7-11 Breathing

Now before you roll your eyes, I will try to explain why deep belly breathing actually helps!

So I’m fairly sure you would have heard of the Fight or flight response, but the opposite of that is the Rest and Digest response. So what does breathing have to do with it? Often your central nervous system is over active when you’re feeling anxious, and because you’re rarely only anxious once, this is repeated and reinforced over and over again until you create overstimulated responses (OSRs). A method of reducing this overactivity is by counting to seven as you breathe in, and eleven as you breathe out. This activates the Parasympathetic Nervous System (PNS) which helps to reduce emotional arousal by decreasing your blood pressure, slowing your heart rate, and increasing blood oxygen levels. If 7-11 is too difficult, try 3-in-4-out. As long as the breath out is longer than the breath in, your PNS will be activated.

If you’re looking at me life “what the hell is belly breathing?!” then place your hands on your belly, and really focus on pushing your hands in and out - ensuring that you’re breathing isn’t just happening all in your chest. It seems simple, but is so effective!!

Pizza back

My therapist taught me a trick three years ago that I use with my 7 year old all the time. It’s called the pizza back! Find someone you trust, and who makes you feel safe, and ask them to make a pizza on your back. Get them to “roll” out the dough on your back - using varying pressure, and then choose your toppings! Tomato sauce? Get them to rub it all over your back (not literally though as there will be a mess!) Pepperoni? Get them to poke out where the pepperoni would go. Sprinkle of cheese? Maybe some tickling on your back. Whatever it is, by doing this when you’re feeling anxious or overwhelmed, you can help redirect that arousal to the sensation of touch on your back. What does that do? Pretty much tricks your brain into thinking the reason you were aroused was due to the sensations on your back, rather than anxiety! ;)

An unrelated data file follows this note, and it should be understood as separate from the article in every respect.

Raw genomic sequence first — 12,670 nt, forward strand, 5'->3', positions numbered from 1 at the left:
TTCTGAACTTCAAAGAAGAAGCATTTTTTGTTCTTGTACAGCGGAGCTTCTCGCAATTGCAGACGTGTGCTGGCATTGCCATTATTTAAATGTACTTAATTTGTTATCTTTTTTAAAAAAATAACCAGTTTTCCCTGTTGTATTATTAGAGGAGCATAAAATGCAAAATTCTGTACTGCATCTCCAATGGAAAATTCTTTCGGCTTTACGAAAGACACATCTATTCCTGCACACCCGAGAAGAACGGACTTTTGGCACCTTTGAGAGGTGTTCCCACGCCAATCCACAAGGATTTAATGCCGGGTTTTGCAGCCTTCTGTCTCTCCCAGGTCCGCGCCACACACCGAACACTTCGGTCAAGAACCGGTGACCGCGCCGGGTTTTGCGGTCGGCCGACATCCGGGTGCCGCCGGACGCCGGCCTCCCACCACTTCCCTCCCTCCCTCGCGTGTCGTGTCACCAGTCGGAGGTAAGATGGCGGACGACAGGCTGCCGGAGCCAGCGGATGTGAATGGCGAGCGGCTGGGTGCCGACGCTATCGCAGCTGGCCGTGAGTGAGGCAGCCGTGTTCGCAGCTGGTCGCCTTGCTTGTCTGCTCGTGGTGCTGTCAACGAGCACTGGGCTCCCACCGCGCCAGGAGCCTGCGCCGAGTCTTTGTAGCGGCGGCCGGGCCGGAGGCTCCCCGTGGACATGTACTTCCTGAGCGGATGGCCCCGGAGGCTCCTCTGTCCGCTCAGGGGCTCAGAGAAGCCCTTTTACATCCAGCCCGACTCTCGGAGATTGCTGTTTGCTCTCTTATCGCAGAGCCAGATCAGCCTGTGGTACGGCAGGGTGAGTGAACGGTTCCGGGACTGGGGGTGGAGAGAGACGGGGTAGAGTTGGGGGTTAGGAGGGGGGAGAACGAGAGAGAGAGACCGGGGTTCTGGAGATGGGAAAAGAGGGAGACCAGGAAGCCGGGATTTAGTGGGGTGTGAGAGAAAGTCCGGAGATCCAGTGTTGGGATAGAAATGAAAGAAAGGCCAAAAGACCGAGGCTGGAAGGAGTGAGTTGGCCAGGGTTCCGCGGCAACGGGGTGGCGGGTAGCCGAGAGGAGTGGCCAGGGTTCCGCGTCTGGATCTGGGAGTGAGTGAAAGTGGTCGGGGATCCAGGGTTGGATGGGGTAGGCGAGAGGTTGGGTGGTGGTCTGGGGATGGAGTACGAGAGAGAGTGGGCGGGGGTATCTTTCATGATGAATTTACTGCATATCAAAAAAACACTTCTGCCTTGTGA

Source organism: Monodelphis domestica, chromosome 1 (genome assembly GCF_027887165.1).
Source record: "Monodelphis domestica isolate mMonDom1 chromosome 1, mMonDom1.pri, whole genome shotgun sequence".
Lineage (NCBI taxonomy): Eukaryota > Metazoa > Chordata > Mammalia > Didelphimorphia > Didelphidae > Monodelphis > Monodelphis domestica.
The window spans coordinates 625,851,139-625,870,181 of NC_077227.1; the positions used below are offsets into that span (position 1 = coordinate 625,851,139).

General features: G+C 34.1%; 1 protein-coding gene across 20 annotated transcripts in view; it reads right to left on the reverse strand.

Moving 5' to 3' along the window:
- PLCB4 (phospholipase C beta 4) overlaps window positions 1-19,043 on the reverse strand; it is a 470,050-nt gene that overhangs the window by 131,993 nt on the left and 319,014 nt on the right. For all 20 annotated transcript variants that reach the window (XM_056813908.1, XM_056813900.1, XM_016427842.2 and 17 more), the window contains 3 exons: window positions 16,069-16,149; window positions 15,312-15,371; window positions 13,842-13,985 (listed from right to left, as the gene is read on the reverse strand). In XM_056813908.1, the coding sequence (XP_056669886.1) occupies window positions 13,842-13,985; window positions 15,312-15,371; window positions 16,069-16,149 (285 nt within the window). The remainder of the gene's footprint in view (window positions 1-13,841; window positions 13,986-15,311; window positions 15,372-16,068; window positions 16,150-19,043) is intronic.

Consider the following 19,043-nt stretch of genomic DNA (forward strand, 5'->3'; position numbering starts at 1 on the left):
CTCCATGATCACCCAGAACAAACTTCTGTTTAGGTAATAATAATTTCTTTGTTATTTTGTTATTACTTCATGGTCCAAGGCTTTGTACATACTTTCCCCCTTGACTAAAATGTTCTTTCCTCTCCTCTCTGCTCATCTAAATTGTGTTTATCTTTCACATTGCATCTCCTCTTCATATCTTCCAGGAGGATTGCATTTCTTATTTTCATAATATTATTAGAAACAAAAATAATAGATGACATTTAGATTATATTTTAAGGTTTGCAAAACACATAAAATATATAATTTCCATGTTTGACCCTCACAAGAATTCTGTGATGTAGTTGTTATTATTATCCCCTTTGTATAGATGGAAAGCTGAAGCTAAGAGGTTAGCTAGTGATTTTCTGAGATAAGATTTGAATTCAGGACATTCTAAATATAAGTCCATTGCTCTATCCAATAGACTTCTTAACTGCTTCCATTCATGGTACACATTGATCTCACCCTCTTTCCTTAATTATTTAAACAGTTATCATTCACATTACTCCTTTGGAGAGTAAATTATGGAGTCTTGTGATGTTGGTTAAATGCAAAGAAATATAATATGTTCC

Create an anchor

If and when you are feeling particularly relaxed and content, really focus on all the sensations in your body. Following this, you can create an anchor - it can be holding an ear lobe, mine is pressing my ring finger on my left hand, it can be anything, as long as it’s used only for this purpose. Hold your anchor for 6 seconds, and really focus on the relaxed and content feeling, let go, deep breath in, and repeat. Try this 5-6 times, and the next time you’re feeling anxious or distressed, use your anchor. Your brain and body will remember the relaxed state that you have anchored, and will bring you back to this. I use this trick before I head into meetings, or if I am running late anywhere and feeling rushed, just to bring me back to my best self. This neurolinguistic programming hack allows you to set up a desired stimulus response pattern to whichever anchor you choose, as it associates an internal response to your chosen external trigger/stimulus.

So these are my top 6 and most used anxiety-reducing tools that have really helped me become a functional human being again. I hope they can work for you, too.

If you have any comments or feedback, or if any of these have worked for you, please let me know! And if you would like more information on any of these, then get in touch!

The world can be cruel and difficult, so let’s do our best to look after ourselves so that we can be our best selves!

Ashley <3